Distribution of Relaxation Times (DRT): an introduction – Battery – Application Note 60Latest updated: October 14, 2021
DRT is a tool that can be used to help interpreting impedance data. This note introduces the theoretical basis of this method as well as the advantages and limitations compared to direct electrical equivalent circuit modeling.
Electrochemical Impedance Spectroscopy (EIS) is used to identify the physical characteristics of a system. The method is to model the system using what is called an electrical equivalent circuit, where each element of the circuit is supposed to correspond to a physical characteristic of the system under study. Fitting the impedance data using an electrical model gives access to the values of the elements and hence of the physical characteristics, such as for instance time constants. The choice of an electrical circuit requires prior knowledge of the impedance of each element and this is why impedance can be considered difficult to use at first. DRT is an analysis method that turns impedance data that are a function of the frequency into a distribution of the time constants involved in the considered system. DRT can be considered as a tool to help to find an equivalent circuit that should be used to fit impedance data. In this note, we will present the main principles behind this analysis and show the various tools available to perform it. We will then present some results obtained that will illustrate the advantages and the interest of this method and finally evoke some of its limitations.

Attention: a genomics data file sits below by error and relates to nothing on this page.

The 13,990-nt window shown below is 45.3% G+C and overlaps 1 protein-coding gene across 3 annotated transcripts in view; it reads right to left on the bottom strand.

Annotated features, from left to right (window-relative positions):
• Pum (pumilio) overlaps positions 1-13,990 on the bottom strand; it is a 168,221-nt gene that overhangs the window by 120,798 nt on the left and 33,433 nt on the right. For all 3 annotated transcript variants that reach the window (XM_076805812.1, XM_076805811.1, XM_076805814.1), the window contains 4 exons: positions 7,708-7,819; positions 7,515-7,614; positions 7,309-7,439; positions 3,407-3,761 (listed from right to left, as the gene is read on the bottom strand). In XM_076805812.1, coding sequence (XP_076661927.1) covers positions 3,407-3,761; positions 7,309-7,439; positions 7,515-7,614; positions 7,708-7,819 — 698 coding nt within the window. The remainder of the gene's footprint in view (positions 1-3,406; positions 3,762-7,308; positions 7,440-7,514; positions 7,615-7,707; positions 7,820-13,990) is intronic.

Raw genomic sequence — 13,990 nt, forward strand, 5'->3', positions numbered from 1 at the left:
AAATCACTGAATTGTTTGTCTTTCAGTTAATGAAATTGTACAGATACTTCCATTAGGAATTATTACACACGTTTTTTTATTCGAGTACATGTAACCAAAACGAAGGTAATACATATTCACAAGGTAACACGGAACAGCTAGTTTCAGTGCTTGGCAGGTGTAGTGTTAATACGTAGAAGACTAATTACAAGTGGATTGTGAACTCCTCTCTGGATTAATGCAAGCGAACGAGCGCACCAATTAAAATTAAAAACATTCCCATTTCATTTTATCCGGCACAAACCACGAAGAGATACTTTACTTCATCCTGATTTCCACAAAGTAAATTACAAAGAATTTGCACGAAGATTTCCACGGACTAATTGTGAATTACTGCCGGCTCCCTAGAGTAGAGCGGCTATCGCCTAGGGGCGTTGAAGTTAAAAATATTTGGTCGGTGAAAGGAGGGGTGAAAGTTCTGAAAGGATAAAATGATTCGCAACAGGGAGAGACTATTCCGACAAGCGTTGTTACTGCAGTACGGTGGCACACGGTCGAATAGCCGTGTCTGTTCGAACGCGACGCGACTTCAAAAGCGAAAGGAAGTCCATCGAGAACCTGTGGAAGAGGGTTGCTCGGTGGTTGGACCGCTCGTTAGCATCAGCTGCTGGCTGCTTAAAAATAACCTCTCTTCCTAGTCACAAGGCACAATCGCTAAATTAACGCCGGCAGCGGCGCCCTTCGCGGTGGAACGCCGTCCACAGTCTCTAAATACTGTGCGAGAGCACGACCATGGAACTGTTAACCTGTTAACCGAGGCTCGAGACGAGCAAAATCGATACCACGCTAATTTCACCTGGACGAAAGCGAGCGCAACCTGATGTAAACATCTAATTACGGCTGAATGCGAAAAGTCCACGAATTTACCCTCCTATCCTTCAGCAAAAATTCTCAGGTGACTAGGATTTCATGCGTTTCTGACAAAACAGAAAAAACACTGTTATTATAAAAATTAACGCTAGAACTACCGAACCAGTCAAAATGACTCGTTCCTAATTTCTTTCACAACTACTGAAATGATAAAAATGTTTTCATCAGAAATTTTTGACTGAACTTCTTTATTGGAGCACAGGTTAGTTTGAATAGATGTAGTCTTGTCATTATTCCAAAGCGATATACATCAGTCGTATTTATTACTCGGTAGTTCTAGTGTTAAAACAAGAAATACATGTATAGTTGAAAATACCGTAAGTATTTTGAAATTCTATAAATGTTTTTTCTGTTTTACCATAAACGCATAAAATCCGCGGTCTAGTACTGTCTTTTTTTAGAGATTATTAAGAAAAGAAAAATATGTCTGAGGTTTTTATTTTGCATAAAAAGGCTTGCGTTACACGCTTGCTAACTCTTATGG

To view the entire application note please click the download button below.